Needless to say, the COVID-19 pandemic has been extremely challenging for organizations worldwide, both experienced and start-ups. The new reality has also compelled a vast majority of entrepreneurs in Romania to quickly adapt to a new economic context – significantly impacting the data protection domain.
Three years have passed since the 25th of May, 2018, the momentous date on which the GDPR’s provisions became mandatory for companies that process personal data in their activity. The first two years were a real challenge for Romanian controllers and processors. Last year, as the dynamics of data protection were rapidly changing during the pandemic, we noticed a substantial interest among businesses in adapting their operations to the new reality formed by the GDPR. In other words, the pandemic may have been the push they needed to make them act.
1. The New Challenges Brought to GDPR Implementation by COVID-19
During the first year of the GDPR’s application, Romanian companies were reluctant to allocate financial resources to their security and legal departments to align their policies with the standards imposed by the GDPR. In the second year, we noticed an increased interest and greater awareness in the data protection field. Then, in the third year, the pandemic struck. The new rules imposed by the legislature for fighting the COVID-19 pandemic caused a large majority of entrepreneurs to re-adapt their new policies to another reality – one with remote work, online meetings, and other digital measures. Challenges and threats arising from the use of new technologies in remote work became numerous and more complex, since companies had to consider, in addition to data protection provisions, new strategies for cybersecurity preparedness and safe teleworking.
2. The Active Role of the Romanian Supervisory Authority During the COVID-19 Crisis
The Romanian Supervisory Authority continues to play an active role in GDPR compliance. In 2020, as a result of intimations received and security breaches it was notified of by the data controllers, nine fines (totalling EUR 139,000), nine reprimands, and eighteen corrective measures were imposed, compared with 2019, when only eleven fines (totalling EUR 445,000), fourteen reprimands, and thirteen corrective measures were imposed. Even if the total amount of fines was lower in 2020, the number of investigations remained constant. This brings us to the conclusion that data protection has been taken more seriously by companies during the pandemic.
3. The Positive Effects of the GDPR During the Pandemic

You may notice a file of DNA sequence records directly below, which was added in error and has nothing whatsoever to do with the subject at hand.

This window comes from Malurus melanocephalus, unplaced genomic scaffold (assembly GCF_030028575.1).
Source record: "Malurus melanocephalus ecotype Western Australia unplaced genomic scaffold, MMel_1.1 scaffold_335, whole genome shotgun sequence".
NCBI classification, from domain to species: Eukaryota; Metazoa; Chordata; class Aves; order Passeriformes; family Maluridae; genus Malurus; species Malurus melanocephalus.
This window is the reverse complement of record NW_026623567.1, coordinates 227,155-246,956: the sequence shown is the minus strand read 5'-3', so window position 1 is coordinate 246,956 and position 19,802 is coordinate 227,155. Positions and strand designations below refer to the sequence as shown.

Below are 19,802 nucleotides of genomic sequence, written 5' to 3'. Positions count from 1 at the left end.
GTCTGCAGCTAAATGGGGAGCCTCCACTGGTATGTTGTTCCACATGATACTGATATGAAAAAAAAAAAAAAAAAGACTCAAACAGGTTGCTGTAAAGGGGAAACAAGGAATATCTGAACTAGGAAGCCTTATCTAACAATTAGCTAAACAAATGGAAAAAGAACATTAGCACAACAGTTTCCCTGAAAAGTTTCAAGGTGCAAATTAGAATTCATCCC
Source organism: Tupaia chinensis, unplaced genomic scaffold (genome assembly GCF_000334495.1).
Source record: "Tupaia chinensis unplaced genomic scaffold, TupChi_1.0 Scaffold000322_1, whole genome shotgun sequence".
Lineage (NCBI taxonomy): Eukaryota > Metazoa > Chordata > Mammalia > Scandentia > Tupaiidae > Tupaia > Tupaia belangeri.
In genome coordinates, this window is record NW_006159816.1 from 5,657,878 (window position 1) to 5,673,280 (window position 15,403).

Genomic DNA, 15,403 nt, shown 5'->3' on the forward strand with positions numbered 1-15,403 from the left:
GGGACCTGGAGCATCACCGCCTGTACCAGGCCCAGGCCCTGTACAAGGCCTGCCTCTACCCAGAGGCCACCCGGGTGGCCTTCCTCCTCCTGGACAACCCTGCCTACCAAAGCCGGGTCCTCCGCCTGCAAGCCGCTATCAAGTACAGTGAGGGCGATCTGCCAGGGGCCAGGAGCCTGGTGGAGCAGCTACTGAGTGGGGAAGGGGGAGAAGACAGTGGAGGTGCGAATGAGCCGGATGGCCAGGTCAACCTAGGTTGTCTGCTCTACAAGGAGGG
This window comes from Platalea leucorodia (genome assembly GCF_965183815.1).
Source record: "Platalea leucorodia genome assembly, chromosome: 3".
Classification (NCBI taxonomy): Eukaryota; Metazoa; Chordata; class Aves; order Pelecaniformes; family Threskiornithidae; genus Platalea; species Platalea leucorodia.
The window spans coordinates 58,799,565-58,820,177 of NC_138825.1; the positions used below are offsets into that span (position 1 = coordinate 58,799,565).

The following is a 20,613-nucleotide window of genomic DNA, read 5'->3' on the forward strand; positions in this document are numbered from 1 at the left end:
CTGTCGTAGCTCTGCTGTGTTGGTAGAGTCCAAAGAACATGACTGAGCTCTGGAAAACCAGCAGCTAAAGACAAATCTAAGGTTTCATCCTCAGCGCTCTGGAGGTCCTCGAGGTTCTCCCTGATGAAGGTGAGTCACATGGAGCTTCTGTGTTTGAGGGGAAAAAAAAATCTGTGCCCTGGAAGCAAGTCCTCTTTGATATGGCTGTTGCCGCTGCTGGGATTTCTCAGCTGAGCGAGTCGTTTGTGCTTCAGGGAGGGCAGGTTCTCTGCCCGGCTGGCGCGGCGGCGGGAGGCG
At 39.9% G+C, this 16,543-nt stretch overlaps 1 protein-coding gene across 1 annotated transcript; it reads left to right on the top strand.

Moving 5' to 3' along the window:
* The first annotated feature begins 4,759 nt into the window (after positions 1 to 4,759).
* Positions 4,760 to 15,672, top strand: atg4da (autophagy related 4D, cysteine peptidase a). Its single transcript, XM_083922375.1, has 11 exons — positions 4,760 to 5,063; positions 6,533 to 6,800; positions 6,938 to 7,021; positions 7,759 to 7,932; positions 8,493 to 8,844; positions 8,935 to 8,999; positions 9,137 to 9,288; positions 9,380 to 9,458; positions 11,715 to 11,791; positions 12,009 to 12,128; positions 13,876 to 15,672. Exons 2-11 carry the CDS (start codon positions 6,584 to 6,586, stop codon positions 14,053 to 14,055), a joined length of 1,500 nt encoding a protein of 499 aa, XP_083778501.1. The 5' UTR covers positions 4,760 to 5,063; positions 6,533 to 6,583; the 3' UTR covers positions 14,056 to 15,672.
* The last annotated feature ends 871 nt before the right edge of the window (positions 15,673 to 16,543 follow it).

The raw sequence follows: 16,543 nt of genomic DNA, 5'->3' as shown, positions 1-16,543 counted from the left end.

One of the most unexpected indirect effects of the GDPR is that Romanian citizens are more aware of their rights. The GDPR enhances transparency and gives individuals enforceable rights, such as the right of access, rectification, erasure, the right to object, and the right to data portability. The GDPR has empowered individuals to play a more active role in what is happening with their data in the digital age. In this regard, the Report of the Romanian Supervisory Authority states that in the first two years, about 10,000 complaints were submitted, referring, primarily, to: (i) the disclosure of personal data without the subject’s consent; (ii) the receiving of unsolicited commercial messages; (iii) the processing of images through the video surveillance systems, (iv) reporting data to the Credit Office.
Companies went the extra mile to meet the needs of more aware and more demanding customers and employees. Consequently, privacy has become an added value for employees and a competitive aspect that customers increasingly have in mind when choosing services.
The GDPR remains a significant concern for Romanian organizations. Given the new worldwide trend of digitalization at almost every business level, we expect Romanian companies to continue to comply with the GDPR’s provisions, and the Supervisory Authority to play an active role in guiding and monitoring GDPR compliance. In addition, data subjects have a greater level of awareness regarding their rights related to the processing of personal data. The general principles of effectiveness, necessity, and proportionality must continue to guide any measures adopted by both companies and public authorities.
By Adoriana Azoitei-Frumosu, Head of Data Protection, Hategan Attorneys